Following Museveni’s electoral victory earlier this year, Michaela Collord asks how the controversial leader is securing support. Michaela is a PhD candidate in politics at the University of Oxford. This blog post was originally posted on the Presidential Power blog.
Uganda’s elections concluded three months ago, and yet political tempers remain high. Most obvious—and perturbing—is the continued state-led repression of the opposition, including most recently the treason charges levelled against opposition leader Col Kizza Besigye. All is not well within the ruling party itself either. As parliament convened this week, the National Resistance Movment (NRM) leadership were scrambling to stave off a rebellion over the party’s official candidate for the position of Deputy Speaker. While seemingly minor in and of itself, this incident shows that President Museveni has his work cut out for him handling backbench MPs. And already he has had to resort to his trump card: money.
Shortly after the February elections, the race to be House Speaker erupted in controversy. The outgoing Speaker, Rebecca Kadaga, faced a challenge from her then deputy, Jacob Oulanyah. Both NRM heavyweights organized campaign teams, and started inviting their fellow parliamentarians to meetings with promises of up to Shs200k ($60) in ‘transport’ allowances. Kadaga, a Speaker with a reputation for being independent-minded, won the support of well-known dissident MPs. She attacked Oulanyah for being new to the NRM—he used to be a member of the Uganda People’s Congress (UPC)—and for showing undue ambition. Oulanyah, in turn, questioned Kadaga’s loyalty to the ruling party.
With the parliamentary caucus fracturing into rival camps, the NRM Central Executive Committee (CEC) intervened to settle the dispute. CEC opted to preserve the status quo, recommending that the NRM parliamentary caucus nominateKadaga as the official NRM Speaker candidate and Oulanyah as Deputy. This move restored a degree of calm, and the NRM caucus approved both names to be the official NRM candidates ahead of a vote in the full House.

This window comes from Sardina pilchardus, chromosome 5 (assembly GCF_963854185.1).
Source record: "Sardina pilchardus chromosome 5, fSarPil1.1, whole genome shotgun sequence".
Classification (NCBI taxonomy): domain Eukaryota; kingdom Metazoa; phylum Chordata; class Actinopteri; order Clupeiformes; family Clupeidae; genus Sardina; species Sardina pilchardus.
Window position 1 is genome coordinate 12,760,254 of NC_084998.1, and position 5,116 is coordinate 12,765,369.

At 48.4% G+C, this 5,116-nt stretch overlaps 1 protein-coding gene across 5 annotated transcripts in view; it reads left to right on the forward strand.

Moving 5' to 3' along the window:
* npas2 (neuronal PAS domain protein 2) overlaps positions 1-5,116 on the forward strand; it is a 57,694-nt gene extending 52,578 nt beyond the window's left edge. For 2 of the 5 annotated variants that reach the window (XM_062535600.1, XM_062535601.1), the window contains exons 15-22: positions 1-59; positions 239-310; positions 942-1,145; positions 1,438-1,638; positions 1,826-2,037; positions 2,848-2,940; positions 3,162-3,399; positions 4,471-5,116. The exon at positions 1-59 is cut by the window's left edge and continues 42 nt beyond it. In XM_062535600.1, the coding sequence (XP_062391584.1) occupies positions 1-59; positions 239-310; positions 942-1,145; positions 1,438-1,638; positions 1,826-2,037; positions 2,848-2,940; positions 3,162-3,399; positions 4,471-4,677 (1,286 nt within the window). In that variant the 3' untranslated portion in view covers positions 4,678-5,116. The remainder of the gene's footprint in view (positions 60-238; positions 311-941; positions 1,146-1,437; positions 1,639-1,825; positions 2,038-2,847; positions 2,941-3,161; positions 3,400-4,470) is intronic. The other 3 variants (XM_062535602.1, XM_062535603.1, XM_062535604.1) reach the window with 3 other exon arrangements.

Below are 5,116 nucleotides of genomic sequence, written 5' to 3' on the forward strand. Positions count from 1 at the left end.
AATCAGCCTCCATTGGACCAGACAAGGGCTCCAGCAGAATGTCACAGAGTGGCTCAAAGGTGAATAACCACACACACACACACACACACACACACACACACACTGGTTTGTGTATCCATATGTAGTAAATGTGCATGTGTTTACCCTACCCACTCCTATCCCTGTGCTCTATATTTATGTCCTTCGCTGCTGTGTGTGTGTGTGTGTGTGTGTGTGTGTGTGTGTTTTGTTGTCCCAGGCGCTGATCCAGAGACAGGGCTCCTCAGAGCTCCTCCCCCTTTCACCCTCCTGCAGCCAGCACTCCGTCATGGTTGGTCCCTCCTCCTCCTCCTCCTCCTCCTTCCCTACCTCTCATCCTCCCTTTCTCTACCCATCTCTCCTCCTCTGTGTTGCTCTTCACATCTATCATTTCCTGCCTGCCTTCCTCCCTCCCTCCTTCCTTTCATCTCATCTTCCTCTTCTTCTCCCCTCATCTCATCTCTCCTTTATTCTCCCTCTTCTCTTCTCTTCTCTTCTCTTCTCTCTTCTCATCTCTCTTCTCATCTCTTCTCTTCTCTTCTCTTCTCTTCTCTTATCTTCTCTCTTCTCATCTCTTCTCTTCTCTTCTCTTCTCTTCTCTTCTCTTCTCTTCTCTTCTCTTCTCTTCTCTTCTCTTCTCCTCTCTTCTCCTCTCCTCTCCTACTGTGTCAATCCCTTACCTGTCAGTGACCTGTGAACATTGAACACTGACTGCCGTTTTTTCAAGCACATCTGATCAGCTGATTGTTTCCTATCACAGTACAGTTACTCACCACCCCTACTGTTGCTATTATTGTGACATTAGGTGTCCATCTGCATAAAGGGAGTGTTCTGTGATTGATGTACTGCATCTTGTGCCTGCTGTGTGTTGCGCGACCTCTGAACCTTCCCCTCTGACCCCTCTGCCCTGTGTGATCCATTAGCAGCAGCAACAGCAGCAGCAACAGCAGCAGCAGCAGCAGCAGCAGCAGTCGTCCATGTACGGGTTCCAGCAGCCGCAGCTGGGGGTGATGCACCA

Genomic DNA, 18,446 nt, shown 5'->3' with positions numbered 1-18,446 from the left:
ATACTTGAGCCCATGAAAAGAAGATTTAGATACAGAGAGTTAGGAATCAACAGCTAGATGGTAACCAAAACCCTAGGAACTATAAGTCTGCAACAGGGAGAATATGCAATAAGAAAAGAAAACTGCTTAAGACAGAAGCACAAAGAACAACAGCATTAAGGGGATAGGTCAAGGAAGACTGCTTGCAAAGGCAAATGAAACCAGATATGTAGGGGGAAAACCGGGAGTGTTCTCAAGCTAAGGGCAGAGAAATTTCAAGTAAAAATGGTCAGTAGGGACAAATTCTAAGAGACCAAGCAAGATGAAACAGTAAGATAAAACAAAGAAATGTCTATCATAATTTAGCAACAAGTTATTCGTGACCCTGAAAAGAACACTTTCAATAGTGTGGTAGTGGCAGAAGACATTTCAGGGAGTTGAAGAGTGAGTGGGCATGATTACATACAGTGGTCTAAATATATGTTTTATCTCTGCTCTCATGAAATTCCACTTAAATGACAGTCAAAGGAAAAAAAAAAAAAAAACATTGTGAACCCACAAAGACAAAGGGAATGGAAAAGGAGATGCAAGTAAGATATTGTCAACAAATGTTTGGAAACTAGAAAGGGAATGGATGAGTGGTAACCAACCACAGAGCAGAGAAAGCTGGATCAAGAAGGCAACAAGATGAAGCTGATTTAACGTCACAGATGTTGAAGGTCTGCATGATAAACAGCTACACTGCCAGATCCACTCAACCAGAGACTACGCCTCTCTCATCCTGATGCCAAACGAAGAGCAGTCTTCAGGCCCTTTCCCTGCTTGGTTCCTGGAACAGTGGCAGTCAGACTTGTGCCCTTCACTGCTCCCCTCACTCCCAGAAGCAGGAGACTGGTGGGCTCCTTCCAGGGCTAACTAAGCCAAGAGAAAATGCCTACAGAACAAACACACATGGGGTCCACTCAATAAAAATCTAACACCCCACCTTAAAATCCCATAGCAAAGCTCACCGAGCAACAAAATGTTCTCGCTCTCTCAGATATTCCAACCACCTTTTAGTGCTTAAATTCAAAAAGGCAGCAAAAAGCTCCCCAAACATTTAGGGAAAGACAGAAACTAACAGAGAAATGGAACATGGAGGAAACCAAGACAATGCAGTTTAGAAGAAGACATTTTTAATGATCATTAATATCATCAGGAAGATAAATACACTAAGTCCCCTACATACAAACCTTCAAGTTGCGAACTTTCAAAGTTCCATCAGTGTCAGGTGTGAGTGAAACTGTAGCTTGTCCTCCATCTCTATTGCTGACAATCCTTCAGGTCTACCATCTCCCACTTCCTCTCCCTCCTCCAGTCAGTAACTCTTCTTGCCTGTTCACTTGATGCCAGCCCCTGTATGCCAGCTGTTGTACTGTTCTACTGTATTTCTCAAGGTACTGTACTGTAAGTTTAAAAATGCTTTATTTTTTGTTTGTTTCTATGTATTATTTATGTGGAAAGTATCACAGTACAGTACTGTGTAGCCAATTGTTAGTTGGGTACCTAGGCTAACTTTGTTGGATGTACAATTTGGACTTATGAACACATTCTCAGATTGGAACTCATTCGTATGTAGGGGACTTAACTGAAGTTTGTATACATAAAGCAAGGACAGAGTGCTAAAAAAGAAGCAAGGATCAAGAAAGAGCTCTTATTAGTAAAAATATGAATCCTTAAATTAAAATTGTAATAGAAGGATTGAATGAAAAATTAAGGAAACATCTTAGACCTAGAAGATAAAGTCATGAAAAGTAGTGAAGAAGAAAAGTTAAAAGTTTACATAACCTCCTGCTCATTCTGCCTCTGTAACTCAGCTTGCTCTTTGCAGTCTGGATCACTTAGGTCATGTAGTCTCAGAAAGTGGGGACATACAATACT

The twist came when one of the other contenders for Deputy Speaker, Mohammed Nsereko, refused to pull out of the race. Nsereko won his seat in February as an Independent. This come-back came after he was first expelled from the NRM, along with three other MPs, for disloyalty in the previous parliament. Ahead of the 2016 elections, President Museveni sought to mend fences with these four ‘rebel’ legislators, two of whom ran again on the NRM ticket, and all of whom were re-elected. After the elections, even those who remained Independents were invited to join NRM caucus meetings.
Nsereko’s‘rebel’ background made his refusal to withdraw his candidacy all the more provocative. Even more troubling for the NRM top brass was Nsereko’s apparent popularity within the caucus. He also showed his financial muscle, outspending both Kadaga and Oulanyah by rewarding supporters with Shs500k ($150) at campaign meetings.
With the very real threat of an embarrassing upset in the election for Deputy Speaker, President Museveni rushed to convene the NRM caucus on Sunday 15 May, four days before the parliamentary vote. He used this meeting to discipline Nsereko, who was escorted out by security after (again) refusing to withdraw his candidacy. Museveni then adopted a softer touch with the remaining MPs.He suggested he might reimburse their inauguration expenses, as many newly elected parliamentarians planned expensive parties for their supporters. He also promised to reconsider his decision to block the Income Tax Bill, which sparked a public outcry after MPs exempted their own allowances from taxation.
Seemingly fearful that money might not speak loudly enough, Museveni took a further, unprecedented step. On Thursday 19 May, he attended the parliamentary session, arriving shortly after Kadaga was elected Speaker and just as voting began for the position of Deputy Speaker.
After such an aggressive campaign, it was no wonder when Oulanyah won 300 out of 413 votes. But this clash between Museveni and the NRM caucus promises to be one of many as the 10th Parliament gets underway. It is in line with a recurring pattern in Uganda. At the start of a parliamentary term, a fresh cohort of NRM MPs—59% new in this parliament—arrive having fought a bruising and expensive election battle. For many, loyalty to the NRM is conditional at best, leading President Museveni to buy MPs’ support at a seemingly ever more inflated price. This year the tug-of-war between Parliament and the President has started earlier than ever before.
Sensing, at least for now, that parliamentary independence is in vogue, newly elected Deputy Speaker Oulanyah urged his fellow MPs to “choose national interests over party allegiance.” Whether the irony was intentional is anyone’s guess.